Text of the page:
The Works of James Thurber
James Thurber was an American author, columnist, cartoonist and humorist. Thurber was best known as The New Yorker writer and cartoonist and the author of the short story The Secret Life of Walter Mitty.
Thurber was born in 1894 in Columbus, Ohio to Charles and Mary Thurber. His father had many periods of unemployment and although he aspired to be an actor or lawyer, he spent his time as a clerk and politician. Thurber’s mother, Mary was a high-spirited woman with a pleasing sense of humor. Thurber himself said she was one of the finest comic talents he’d ever known.
Blinded in one eye by an arrow during a game when he was seven, Thurber tended to shy away from sports and other games and found an outlet in his writing. Despite his injury, he had a normal childhood attending elementary school through high school, then attending college at The Ohio State University. Although he didn’t graduate, he got his first professional writing experience reporting for Ohio State’s newspaper, where he became the editor of its humor and literary magazine.
Thurber was unable to serve in World War I, but to support the war effort he worked as a code clerk in Washington and then at the US embassy in Paris. After his war work, he started as a journalist in the early 1920s for several newspapers including the Chicago Tribune.
Twice married with one daughter, Thurber married Helen Wismer, a magazine editor later in life. She was his main support and sidekick; she edited his writings with a heavy hand and nursed him from his alcoholism, depression and blindness, which helped him maintain his work in the literary field. He reportedly referred to her as his “seeing-eye wife.” In the early 1940s, Thurber lost the eyesight in his remaining eye and was left to dictate much of his work.
During Thurber’s thirty year writing and art career, he published 30 books and a plethora of cartoons and stories in various magazines. He experimented with many genres of writing over the years, including essays, plays, fables and children’s books. He said his ideas were influenced by the Mid-western atmosphere of Columbus and his frustrations of the modern world.
He is most famous for his work at The New Yorker between 1927 and 1933, where he wrote funny short stories and drew cartoons. Thurber’s works included Is Sex Necessary?, The Secret Life of Walter Mitty, The Seal in the Bedroom, My Life and Hard Times, The Last Flower, The Male Animal, My World-And Welcome to It, Men Women and Dogs, and The 13 Clocks. In his works, he often dealt with the concept of average society coping with the difficulties of modern life.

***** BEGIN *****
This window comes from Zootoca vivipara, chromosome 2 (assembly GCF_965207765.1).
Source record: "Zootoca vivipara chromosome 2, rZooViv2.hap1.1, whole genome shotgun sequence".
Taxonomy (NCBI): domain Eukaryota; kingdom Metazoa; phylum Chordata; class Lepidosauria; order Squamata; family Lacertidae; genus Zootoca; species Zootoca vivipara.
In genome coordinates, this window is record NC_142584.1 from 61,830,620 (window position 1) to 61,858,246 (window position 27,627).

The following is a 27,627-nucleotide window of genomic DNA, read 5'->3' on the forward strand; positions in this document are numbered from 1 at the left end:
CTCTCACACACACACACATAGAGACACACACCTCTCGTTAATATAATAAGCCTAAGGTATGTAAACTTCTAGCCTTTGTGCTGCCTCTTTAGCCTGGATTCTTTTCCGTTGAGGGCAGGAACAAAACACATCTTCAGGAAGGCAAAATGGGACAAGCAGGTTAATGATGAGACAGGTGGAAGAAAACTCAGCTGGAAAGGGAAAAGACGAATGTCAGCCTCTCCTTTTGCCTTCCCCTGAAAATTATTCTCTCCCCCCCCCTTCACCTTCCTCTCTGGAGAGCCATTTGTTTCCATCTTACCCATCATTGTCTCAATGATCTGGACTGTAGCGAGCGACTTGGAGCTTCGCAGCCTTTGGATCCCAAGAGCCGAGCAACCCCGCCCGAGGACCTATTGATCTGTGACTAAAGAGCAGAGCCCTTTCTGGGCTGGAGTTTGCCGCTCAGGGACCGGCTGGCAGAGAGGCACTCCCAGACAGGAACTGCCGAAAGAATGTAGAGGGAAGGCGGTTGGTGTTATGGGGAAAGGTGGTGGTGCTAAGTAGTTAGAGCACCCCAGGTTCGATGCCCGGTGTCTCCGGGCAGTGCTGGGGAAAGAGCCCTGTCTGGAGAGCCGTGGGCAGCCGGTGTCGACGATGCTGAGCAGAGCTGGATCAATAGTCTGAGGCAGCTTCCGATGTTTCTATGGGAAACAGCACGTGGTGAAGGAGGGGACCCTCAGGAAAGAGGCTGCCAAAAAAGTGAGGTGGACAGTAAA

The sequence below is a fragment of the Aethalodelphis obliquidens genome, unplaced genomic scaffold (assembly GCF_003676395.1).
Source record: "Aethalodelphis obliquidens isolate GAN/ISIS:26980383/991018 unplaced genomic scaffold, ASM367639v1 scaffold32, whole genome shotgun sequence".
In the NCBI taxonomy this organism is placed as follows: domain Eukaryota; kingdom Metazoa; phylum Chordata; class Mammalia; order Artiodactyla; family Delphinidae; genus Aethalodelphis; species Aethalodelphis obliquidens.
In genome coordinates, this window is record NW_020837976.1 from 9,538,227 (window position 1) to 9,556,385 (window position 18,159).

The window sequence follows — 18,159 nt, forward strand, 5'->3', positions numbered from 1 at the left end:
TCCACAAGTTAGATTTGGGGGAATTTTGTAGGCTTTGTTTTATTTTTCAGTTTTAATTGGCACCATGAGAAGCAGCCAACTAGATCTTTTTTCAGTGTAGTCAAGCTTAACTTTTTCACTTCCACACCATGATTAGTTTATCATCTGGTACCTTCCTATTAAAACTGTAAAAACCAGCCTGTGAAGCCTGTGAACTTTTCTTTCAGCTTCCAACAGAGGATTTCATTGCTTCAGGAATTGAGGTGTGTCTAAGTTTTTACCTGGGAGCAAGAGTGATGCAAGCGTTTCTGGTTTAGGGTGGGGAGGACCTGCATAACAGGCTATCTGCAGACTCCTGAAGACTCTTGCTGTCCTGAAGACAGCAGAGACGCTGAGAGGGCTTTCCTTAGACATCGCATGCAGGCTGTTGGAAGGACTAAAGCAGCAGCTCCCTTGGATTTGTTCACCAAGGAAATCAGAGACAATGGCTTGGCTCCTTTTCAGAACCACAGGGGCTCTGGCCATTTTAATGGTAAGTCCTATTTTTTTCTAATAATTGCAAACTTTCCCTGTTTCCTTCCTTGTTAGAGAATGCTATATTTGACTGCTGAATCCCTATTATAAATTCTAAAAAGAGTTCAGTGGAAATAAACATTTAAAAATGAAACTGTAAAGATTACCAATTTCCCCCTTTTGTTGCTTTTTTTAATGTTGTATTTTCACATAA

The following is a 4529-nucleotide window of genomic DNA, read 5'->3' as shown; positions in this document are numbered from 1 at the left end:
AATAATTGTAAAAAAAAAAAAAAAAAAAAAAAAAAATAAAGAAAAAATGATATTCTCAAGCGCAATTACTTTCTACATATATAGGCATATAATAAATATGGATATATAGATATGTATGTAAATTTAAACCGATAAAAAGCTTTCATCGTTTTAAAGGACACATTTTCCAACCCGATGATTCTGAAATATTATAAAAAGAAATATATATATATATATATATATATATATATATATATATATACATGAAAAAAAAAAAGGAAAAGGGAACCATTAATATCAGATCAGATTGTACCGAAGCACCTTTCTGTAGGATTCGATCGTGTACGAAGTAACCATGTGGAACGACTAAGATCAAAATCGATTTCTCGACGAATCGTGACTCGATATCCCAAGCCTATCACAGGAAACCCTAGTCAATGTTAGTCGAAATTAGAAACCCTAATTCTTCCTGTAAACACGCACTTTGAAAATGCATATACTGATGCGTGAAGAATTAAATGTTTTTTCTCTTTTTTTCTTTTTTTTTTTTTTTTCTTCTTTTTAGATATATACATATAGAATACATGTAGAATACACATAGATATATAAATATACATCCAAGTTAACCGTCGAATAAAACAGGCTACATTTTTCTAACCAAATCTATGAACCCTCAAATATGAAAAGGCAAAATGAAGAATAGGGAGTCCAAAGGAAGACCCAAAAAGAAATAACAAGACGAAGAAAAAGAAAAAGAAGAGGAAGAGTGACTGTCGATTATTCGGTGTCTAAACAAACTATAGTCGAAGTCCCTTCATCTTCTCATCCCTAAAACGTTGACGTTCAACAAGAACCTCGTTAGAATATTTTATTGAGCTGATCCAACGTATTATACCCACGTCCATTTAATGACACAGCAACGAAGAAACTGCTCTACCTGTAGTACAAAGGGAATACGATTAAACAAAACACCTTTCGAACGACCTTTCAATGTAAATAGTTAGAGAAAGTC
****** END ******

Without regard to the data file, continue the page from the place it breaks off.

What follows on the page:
Thurber was honored with the title of Greatest American Humorist since Mark Twain as well as receiving numerous other awards. He received three honorary doctorate degrees from various universities. After his death in 1961 of pneumonia, his Alma Mater, Ohio State gave him an honorary doctorate and built a theater in his name. His memory is kept alive in the Thurber House, a museum of Thurber works and materials, located in the house he lived in while at college.
For additional resources on James Thurber refer to the following sites:
• Thurberhouse.org: The biography of James Thurber
• New York Times: Thurber’s life and hard times
• Books and Writers: James Grover Thurber (1894-1961)
• The Rumpus: Merry Christmas article by Thurber
• ISBNdb: Bibliography of James Thurber
• KSU.edu: The Birds and the Foxes by James Thurber
• Ohio Memory: Dog That Bit People and Day the Dam Broke Full works
• KState.edu: The Owl Who Was God by James Thurber
• Brainy Quotes: James Thurber quotes
• The Quotations Page: Quotations by James Thurber
• The Paris Review: Interview with Thurber
• Ohio Reading Trip: James Thurber bio
• IMDb: James Thurber filmography
• Ohio History Central: Information about Thurber
• Washington Post: James Thurber, His life and times